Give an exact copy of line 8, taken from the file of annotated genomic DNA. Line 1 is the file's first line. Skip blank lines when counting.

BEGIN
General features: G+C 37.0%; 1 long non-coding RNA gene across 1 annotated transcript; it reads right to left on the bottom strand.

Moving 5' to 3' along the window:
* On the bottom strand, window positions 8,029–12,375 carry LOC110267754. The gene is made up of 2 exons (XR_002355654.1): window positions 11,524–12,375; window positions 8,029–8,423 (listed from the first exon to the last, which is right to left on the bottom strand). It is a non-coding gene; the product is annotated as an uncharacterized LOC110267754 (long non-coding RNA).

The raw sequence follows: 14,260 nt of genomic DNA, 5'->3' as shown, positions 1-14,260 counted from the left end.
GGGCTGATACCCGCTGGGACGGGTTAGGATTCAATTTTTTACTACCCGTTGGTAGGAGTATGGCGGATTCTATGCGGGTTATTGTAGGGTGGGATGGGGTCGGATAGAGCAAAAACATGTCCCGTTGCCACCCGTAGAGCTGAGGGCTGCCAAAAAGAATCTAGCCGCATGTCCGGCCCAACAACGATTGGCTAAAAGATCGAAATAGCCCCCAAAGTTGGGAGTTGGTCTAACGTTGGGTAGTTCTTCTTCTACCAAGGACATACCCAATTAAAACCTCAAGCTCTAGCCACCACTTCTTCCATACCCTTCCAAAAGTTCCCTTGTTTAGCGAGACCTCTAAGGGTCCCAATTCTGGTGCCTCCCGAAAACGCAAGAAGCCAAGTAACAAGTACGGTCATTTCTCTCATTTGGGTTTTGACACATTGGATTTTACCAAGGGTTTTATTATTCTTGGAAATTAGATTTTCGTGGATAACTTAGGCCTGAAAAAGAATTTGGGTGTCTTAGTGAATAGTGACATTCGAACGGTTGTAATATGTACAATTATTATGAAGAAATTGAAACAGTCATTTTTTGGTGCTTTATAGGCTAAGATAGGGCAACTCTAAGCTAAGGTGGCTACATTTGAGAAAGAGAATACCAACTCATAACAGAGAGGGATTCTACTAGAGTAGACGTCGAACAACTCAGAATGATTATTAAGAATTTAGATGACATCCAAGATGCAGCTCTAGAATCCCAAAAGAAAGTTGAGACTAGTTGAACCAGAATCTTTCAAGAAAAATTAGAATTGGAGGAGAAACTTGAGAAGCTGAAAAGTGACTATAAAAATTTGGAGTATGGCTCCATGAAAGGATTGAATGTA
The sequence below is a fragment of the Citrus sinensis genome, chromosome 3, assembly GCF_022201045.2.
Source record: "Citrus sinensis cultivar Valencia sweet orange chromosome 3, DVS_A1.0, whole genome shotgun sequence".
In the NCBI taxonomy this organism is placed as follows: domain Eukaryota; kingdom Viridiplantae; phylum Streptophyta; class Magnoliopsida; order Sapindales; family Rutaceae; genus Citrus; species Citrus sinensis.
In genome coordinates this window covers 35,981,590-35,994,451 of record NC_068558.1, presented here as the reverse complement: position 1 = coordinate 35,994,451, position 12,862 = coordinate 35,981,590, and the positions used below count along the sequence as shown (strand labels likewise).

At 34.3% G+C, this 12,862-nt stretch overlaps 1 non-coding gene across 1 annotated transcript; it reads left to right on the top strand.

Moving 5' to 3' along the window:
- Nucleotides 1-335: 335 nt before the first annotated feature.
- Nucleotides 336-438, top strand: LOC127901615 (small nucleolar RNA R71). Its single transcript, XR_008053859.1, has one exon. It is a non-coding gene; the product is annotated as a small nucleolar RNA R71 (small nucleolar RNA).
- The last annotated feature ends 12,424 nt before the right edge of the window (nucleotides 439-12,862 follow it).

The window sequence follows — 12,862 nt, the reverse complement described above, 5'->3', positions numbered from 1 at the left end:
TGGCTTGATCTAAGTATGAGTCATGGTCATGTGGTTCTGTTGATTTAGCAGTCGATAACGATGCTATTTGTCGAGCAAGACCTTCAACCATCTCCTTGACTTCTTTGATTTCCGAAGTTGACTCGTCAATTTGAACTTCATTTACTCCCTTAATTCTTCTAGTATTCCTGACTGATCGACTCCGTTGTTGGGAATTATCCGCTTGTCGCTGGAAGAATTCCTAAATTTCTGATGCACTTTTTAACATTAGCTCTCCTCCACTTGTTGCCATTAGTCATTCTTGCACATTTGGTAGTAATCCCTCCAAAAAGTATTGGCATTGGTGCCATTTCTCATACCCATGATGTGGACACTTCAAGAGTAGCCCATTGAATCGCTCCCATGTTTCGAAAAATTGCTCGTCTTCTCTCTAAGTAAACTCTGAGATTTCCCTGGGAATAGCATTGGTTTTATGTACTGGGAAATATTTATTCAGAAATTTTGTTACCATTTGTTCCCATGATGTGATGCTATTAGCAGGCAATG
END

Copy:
In the NCBI taxonomy this organism is placed as follows: domain Eukaryota; kingdom Viridiplantae; phylum Streptophyta; class Magnoliopsida; order Sapindales; family Rutaceae; genus Citrus; species Citrus sinensis.